Sunday, 15 December 2013

Petition Forces Answer From Government on Prejudicial Vote Flaw

A current petition on the No10 website has highlighted a flaw in the rules that allows MPs and Lords to vote and debate on legislation that may gain revenue for a company that either they own, which employs them or donates to their office.

If you are a local councillor such interests would debar you from a vote and debate at the discretion of the chamber. Now that the petition has reached over 10,000, the government has been forced to respond, so how do they justify such a difference?

The petition made several demands.

i. No member of Parliament may speak or vote in a debate on legislation which could financially benefit any commercial operation in which they have a financial interest;

and

ii. No member of Parliament may speak or vote in a debate on legislation which could financially benefit any commercial operation which has made - or currently makes - donations to themselves personally or their political party.

In response the government stated that it would “not be practical” to prevent Members speaking or voting on legislation which could “financially benefit any commercial operation in which they have a financial interest” or which has made “donations to themselves of (or) their party”. The reason? Because a “significant number of legislative provisions in any year may have beneficial financial implications for all or most commercial operations.”

In terms of donations to the party, as a whole, then this is probably correct. For example, if a person connected to a private health company gave money to a political party, it may make a member of the public mistrust the party, especially if they then go on to win contracts but it is unreasonable to think that this would be enough to debar the entire party from voting on any legislation on legislation that may have an affect on private health and would bring Parliament to a halt.

However, the government claims that it would “not be practical” to prevent a MP from voting with a financial interest is absurd and arrogant. The government says there are many “questions” as to how such a “complex requirement” could be “policed effectively”?

Well, they need look no further than the rules that apply to councillors at a local level. Any prejudicial interest held by a councillor would debar them from a vote and indeed a debate depending on the acceptance of the Chamber.

This current situation suggests that MPs and Lords are somehow more able to separate their public duty from their outside interest, which is patently absurd. Given the level of commercial interests that exist in parliament, the need to change the rules to match those at local level is obvious.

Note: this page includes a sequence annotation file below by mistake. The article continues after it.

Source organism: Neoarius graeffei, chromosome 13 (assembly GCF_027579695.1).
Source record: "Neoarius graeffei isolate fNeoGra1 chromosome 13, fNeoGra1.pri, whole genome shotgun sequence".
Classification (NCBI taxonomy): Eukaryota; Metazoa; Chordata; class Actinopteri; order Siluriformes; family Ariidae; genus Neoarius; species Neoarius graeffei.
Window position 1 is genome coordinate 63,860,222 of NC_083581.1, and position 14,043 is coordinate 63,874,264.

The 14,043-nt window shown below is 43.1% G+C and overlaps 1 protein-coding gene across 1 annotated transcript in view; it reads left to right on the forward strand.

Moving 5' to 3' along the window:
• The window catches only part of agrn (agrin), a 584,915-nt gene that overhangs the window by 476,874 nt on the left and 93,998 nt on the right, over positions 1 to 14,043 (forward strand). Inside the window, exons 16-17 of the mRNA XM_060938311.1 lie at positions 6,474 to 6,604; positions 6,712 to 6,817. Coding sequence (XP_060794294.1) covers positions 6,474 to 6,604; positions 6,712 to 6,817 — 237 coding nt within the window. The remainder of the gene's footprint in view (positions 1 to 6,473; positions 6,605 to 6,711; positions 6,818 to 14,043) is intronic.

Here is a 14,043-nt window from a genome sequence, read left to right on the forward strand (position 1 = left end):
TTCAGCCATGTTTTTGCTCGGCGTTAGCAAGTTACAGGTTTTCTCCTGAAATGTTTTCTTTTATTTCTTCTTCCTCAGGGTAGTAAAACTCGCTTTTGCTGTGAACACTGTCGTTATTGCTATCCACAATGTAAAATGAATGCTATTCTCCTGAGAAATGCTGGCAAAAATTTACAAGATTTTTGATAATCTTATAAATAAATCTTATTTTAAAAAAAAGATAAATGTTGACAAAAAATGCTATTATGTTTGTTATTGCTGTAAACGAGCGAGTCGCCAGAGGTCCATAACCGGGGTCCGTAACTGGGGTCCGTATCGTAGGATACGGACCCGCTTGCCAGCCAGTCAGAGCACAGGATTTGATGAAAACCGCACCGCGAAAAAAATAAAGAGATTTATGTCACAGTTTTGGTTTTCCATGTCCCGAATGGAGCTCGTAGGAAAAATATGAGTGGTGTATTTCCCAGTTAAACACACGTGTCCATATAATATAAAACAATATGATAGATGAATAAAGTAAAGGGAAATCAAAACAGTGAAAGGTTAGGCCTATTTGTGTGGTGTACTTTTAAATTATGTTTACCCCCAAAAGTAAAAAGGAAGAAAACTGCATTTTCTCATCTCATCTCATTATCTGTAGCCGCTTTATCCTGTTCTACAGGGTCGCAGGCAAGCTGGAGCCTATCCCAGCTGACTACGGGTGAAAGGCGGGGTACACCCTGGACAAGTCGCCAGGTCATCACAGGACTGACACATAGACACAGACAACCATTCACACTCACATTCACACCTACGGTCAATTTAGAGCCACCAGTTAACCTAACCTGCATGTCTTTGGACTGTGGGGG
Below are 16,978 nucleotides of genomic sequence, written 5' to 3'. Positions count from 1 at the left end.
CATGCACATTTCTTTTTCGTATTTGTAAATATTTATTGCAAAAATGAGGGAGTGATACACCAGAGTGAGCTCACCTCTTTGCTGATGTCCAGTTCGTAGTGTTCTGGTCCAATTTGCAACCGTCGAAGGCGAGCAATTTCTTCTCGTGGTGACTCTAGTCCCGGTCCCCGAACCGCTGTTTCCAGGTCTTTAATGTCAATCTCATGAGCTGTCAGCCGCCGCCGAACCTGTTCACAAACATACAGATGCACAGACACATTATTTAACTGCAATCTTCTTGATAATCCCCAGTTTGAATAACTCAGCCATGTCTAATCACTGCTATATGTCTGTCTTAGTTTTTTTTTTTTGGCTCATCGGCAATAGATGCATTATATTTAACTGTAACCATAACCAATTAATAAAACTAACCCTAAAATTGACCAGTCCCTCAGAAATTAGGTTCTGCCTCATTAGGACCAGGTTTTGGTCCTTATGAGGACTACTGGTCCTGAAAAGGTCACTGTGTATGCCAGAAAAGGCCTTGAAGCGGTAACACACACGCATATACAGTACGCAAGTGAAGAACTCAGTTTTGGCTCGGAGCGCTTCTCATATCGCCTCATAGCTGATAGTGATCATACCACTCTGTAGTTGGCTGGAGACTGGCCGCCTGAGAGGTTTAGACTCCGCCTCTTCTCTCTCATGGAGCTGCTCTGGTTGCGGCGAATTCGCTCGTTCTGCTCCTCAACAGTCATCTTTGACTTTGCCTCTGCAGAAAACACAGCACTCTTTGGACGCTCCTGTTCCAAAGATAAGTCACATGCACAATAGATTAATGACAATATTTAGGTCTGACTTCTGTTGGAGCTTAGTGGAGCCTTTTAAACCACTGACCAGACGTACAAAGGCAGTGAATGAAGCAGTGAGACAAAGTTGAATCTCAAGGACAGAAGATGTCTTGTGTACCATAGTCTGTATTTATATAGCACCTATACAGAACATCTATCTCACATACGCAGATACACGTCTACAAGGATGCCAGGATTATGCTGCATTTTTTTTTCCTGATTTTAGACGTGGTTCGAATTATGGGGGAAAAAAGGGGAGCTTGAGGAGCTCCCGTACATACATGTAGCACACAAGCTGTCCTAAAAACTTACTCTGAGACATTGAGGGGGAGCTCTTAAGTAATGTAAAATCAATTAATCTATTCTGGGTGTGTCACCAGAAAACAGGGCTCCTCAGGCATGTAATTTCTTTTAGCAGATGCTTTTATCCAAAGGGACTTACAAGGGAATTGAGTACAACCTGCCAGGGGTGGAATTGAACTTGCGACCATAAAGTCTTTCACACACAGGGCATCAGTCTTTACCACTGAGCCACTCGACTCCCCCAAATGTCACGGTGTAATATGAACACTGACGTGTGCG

Take Baroness Cumberlege, the Conservative Peer and former Health Secretary. She owns a company that she moved into a position to gain revenue from the new Commissioning Groups, a key component of the Health bill on which she voted. The legislation goes through thanks in part to her vote and she ends up winning small contracts for providing courses to some of the new Commissioning Groups. It’s okay though, because she put her business interest in the Register.

Over 200 parliamentarians had recent or present financial interests to companies or individuals involved in healthcare at the time of the Health and Social Care bill. They were all able to vote, despite these interests. Further research has confirmed that some of these companies attached to Lords either by employment or donations, have gone on to gain contracts in the new NHS.

The fact of the matter is that in their current form, the rules allow any MP or Lord to vote on legislation that may open revenue opportunities for the companies that employ them or donate to them. The rules are different for local councillors who manage to police such matters adequately.

Until MPs and Lords are debarred from a vote when they have a prejudicial interest, then every time they place their vote it will be difficult to know whether their action was in the interest of the public or the corporation that employs them.

The government will always resist further scrutiny, just as they did when a proposal was made for a Register of Interests back in 1974. I leave you with this:

“Should the public know of our outside interests? My answer strictly speaking, is ‘No’. Why should they? There is no opportunity for corruption and precious little opportunity for influence…We are not crooks and we want it to be seen that we are not crooks. We are in the public eye and we hold jobs, which in the eyes of the public are very important. Conservative MP for Lowestoft, James Prior 22nd May, 1974 http://hansard.millbanksystems.com/commons/1974/may/22/members-interests



The full petition can be seen here where you can also sign.

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